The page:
The likely key changes to the scheme will be implemented from 2023-24 crop year (July-June) after the cabinet approval, according to sources.
The Pradhan Mantri Fasal Bima Yojana (PMFBY), launched in February 2016, aims to provide financial support to farmers suffering crop loss/damage arising out of natural calamities.
Under this scheme, maximum premium payable by farmers is 2 per cent for all food and oilseeds crops grown in the kharif (summer) season, 1.5 per cent for same crops grown in rabi (winter) season and 5 per cent for commercial and horticulture crops.
The difference between premium and the rate of insurance charges payable by farmers is shared equally by the Centre and states.
The scheme was last revamped in 2020 to enable voluntary participation of farmers and make way for reporting crop loss within 72 hours of occurrence of any event.
According to official sources, the need to further revamp the scheme was felt because exposure of insurance companies in the PMFBY was on declining mode. This led to lack of competition forcing the existing insurers to charge high premium rate.
As per the policy, insurance companies are empanelled for three crop years via a tender process. Around 18 insurers were empanelled for a period from 2019-20 till 2022-23. However, eight of them exited and 10 companies are participating in the scheme now.
The eight firms had exited in 2021-22 crop year, including four each from government and private sector, due to heavy losses following high claim ratio, sources said.
However in the absence of competition, insurance firms which were left in fray fixed higher premium. As a result, some companies made huge profit during the last crop year as the claims for crop losses were less.
This made few state governments believe that the PMFBY was benefiting only insurance companies and not the farmers, sources added.
To tackle this problem, sources said a working group — constituted in 2021 by the agriculture ministry — examined the whole issue and submitted a detail report.
Sources said the working group has recommended two approaches for implementing the PMFBY.
One is the “risk transfer approach”, being followed currently, wherein complete risk is transferred to implementing insurance companies. This will involve bearing entire claim liability by the insurance company.
Second is the “risk participation approach”, under which three alternative models are recommended to states for adoption wherein the claims as well as surplus premium amount (earned after clearing the claim) is shared between implementing states and insurer as per the mutually agreed formula.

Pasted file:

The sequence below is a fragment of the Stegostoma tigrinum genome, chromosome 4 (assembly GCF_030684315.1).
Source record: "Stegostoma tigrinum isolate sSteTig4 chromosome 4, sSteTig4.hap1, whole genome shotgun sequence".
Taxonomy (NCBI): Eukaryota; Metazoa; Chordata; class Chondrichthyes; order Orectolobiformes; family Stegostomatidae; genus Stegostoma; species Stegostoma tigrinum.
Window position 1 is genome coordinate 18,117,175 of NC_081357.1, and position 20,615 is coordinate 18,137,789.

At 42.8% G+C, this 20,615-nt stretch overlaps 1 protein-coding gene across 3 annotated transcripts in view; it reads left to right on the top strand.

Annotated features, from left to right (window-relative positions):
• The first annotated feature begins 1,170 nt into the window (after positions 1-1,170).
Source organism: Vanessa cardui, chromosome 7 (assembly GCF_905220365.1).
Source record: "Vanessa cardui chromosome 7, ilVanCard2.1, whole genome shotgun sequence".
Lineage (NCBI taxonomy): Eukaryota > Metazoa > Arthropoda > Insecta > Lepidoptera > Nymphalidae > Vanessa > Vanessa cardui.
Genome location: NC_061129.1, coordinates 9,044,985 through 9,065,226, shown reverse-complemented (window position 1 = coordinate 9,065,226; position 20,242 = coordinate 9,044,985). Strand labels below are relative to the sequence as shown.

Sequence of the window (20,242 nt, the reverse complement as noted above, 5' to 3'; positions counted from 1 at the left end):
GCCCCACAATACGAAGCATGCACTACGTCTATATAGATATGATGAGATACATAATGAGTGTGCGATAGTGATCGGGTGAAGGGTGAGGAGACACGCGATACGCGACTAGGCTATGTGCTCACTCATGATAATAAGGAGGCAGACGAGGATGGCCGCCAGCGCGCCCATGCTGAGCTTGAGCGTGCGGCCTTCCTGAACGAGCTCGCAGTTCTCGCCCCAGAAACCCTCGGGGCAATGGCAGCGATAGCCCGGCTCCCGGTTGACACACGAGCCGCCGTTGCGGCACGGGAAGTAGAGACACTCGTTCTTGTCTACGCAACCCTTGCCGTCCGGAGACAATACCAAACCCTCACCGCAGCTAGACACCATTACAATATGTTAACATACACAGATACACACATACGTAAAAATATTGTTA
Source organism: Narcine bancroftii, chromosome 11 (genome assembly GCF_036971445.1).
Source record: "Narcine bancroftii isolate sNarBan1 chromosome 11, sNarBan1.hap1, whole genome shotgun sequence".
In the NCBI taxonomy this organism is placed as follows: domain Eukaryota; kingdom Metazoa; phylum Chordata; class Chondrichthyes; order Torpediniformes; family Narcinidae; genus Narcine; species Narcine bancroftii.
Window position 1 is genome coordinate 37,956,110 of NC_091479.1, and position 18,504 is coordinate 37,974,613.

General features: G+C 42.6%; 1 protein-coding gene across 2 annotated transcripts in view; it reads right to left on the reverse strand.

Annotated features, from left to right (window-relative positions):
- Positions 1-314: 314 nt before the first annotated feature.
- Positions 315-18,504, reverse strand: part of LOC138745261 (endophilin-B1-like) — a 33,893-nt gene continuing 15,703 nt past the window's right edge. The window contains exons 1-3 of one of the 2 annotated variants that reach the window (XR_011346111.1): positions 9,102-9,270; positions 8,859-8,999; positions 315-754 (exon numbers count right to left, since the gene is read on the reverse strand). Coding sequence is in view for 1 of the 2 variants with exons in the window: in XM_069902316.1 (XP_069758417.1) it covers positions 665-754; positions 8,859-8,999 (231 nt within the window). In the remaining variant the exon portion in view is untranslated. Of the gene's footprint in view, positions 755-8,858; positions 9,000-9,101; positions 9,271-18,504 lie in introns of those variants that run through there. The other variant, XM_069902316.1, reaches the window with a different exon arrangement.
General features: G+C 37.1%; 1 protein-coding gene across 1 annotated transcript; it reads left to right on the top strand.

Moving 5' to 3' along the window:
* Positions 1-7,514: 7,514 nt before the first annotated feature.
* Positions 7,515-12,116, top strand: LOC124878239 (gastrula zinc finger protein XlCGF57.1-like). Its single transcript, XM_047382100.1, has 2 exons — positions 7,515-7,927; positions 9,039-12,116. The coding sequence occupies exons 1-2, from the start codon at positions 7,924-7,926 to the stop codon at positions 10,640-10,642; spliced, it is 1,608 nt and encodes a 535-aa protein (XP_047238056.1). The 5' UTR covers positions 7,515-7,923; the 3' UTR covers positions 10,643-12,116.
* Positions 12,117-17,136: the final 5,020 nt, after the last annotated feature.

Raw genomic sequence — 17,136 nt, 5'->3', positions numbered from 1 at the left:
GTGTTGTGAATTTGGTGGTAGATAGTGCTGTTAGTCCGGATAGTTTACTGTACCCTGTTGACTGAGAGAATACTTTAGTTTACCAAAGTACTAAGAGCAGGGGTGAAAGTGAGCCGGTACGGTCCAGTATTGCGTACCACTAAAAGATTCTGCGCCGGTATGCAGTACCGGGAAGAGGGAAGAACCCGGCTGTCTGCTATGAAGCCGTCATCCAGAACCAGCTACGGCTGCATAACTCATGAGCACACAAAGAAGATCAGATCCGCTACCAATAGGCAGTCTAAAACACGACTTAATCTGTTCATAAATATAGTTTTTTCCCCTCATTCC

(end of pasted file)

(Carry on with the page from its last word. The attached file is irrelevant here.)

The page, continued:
The three models are: profit and loss sharing model; cup and cap model (60:130); and cup and cap model (80-110).
Under the profit and loss sharing model, sources said a state specific risk band would be created to share the profit and loss between insurance companies and government. For instance, the band for Bihar will be different from Maharasthra.
Under the cup and cap model (60:130), the insurance companies would pay if the claims are between 60 and 130 per cent of the gross premium. Suppose the claims are below 60 per cent of the gross premium, it will be refunded by the government, and if claims are above 130 per cent of the gross premium then the government will pay claims via insurance companies.
The third model suggested is the cup and cap model (80:110) which is same as above but insurance companies would clear claims if it is between 80 and 110 per cent of the gross premium, sources said, adding that this model is currently being implemented in Maharasthra and Madhya Pradesh.
According to sources, the working group has also suggested use of latest technology like drone for quick assessment of crop loss and early payment of claims to the farmers.
According to official data, the claim ratio in 2020-21 stood at 62.3 per cent of the gross premium. The reported claims were Rs 19,022 crore, out of which 17,676 crore has been paid till date.
During the 2022-23 crop year, the claims under PMFBY were at Rs 9,867 crore, out of which Rs 8793 crore has been cleared so far, the data showed.